ITDS project

Metacognition, or “thinking about thinking1” is a key aspect of psychotic experiences and recovery in Psychosis-Spectrum Disorders2 (PSD). Metacognition is associated with symptom severity3, cognition4 and mood5; and can predict outcomes (including wellbeing and functioning6–8, and mediate the relationship between neurocognitive deficits and functional outcomes9). Cognitive models suggest metacognition is required to understand psychotic symptoms10.

Metacognitive therapy for PSD encourages metacognitive reflection about, and re-appraisal of, psychotic symptoms11. Improvements in metacognition translate to better engagement of patients in their personal recovery plan12. Current metacognitive therapies are lengthy, require specialised training, and are costly to implement. Metacognitive training, however, aims to be a brief intervention that can be implemented online. In healthy adults, online training resulted in improved metacognitive accuracy13. In PSD, RCTs demonstrate that in-person cognitive training and metacognitive therapy have a positive impact on cognition and functioning in PSD14,15, however no online metacognitive training is currently available for clinical groups. A pilot feasibility study of online metacognitive training is in development.

The benefits of online interventions is that individuals with PSD can complete training at a time and in a place to suit them, when engagement and attendance at in-person therapy varies according to a number of inter-personal factors16. Use of adaptive digital strategies such as SMS-reminders can improve clinical engagement in PSD17. However, some people with PSD experience internet- and technology-related delusions of suspicion (ITDS), which was highlighted as a barrier to clinical engagement via telehealth systems during the Coronavirus pandemic18. An under-researched area outside of computerised learning systems19, ITDS will become more significant as automated technologies increasingly mediate many aspects of daily life.

This project will build on preliminary work with local patient and public involvement (PPI) partners (Southern Health NHS Trust and Metacognition in Psychosis Panel [MIPP]) to understand engagement, trust and acceptability of digital systems in PSD. This knowledge will support the development of online metacognitive training for PSD.

This proposal has two key aims:

  1. To determine how ITDS impact engagement with digital systems in PSD;
  2. To develop a working group with individuals who have lived experience of PSD. This working group will later co-develop a user-friendly, fit-for-purpose version of an online metacognitive training module.

A UKRI (ESRC or MRC) or NIHR Research for Patient Benefit bid on metacognitive training in PSD will be co-developed with the lived experience working group. This bid will draw on the findings of this stimulus fund scoping research, and test efficacy of the system in terms of engagement and symptom change in PSD, also involving individuals with lived experiences of PSD to explore areas for further development.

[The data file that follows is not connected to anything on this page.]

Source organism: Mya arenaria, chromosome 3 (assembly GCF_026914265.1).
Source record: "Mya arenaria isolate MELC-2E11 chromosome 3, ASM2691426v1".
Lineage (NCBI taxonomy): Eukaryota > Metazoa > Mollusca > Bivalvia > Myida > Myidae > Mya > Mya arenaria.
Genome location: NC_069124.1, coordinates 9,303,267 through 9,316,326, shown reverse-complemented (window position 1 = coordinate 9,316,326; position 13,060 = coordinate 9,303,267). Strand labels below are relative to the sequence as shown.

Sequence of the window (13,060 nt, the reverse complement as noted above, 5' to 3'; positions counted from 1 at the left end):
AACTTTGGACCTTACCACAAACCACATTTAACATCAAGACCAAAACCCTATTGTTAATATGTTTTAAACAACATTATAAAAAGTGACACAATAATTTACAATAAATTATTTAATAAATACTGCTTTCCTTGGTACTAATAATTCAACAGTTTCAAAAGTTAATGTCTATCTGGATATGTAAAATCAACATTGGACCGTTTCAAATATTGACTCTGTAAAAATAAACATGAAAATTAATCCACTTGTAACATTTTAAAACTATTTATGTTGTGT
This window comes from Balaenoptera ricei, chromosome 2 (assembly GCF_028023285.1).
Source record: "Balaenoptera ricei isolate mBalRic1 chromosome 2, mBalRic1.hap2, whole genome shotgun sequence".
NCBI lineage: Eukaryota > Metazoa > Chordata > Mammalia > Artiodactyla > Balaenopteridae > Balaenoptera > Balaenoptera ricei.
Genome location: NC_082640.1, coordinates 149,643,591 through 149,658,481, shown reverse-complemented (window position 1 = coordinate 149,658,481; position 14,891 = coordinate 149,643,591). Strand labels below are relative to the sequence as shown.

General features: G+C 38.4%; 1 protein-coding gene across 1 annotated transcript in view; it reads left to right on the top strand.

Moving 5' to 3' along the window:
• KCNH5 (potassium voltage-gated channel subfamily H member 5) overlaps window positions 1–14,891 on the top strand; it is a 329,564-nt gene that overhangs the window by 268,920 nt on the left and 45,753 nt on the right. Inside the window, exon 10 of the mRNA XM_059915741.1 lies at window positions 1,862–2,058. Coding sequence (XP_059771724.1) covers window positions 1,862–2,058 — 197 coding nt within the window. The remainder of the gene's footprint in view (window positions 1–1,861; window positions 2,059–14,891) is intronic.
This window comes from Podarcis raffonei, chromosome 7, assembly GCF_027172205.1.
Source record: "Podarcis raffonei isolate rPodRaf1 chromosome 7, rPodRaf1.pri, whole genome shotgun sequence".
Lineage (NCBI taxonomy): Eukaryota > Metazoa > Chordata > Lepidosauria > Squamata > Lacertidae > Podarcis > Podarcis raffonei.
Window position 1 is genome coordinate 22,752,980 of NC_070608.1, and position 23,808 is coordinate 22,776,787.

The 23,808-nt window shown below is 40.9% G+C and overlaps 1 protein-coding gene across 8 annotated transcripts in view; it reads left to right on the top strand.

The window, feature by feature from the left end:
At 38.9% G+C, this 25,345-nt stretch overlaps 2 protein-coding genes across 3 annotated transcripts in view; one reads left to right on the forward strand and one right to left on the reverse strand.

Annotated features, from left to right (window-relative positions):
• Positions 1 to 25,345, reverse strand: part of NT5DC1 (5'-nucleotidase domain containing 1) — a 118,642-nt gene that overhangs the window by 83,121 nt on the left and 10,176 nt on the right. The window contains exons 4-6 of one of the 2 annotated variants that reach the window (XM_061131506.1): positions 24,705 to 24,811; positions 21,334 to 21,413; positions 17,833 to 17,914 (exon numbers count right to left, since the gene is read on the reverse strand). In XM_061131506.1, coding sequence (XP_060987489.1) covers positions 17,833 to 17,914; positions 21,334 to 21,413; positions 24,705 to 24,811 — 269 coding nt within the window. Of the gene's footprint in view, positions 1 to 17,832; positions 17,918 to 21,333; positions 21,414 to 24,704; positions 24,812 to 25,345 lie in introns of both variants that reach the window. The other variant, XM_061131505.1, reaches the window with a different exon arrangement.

To achieve these aims, the proposed 6-month study will consist of three stages:

  1. Review literature related to psychosis, delusions, and clinical engagement associated with internet- and technology-related services.
  2. PPImeetings with the MIPP to discuss personal perspectives and experiences related to internet- and technology-related services and delusions. The MIPP consists of 10 individuals from Hampshire who have lived experience of PSD, as well as their carers. These discussions will a) explore how individuals with PSD might respond to online training in the context of suspicious or paranoid delusions, and how we can develop digital systems to be more acceptable to individuals experiencing delusions and b) co-develop research approaches and questions to investigate in more detail how ITDS may impact engagement with and trust in online cognitive training specifically.
  3. Wider mixed-methods research investigating ITDS in PSD. Recruitment will utilise online and offline methods to ensure participants who are suspicious of internet- and technology-related services can still take part. To ensure data is collected within the tight timeline, recruitment of people with PSD will involve the CiMH mental health screener tool on Prolific20, where 63 individuals can be contacted and surveyed. Participants will also be recruited offline using word of mouth and poster adverts in local mental health centres (no power calculation will be utilised, as recruitment is based on ability to recruit participants quickly). Final questions and data collection methods for stage 3 will be decided with the MIPP panel in Stage 2.

Dissemination: Findings from the review and study will be written up for relevant publications.

We will co-produce lay resources with the MIPP, to share with local organisations; Southern Health NHSFT and Solent Mind.

  • Short video (School of Psychology’s YouTube Channel)
  • Brochure (digital and hard-copy)
  • CiMH blog
  • The Psychologist

Resources will summarise the project, and make recommendations for researchers and clinicians relating to considering ITDS when working with people with PSD.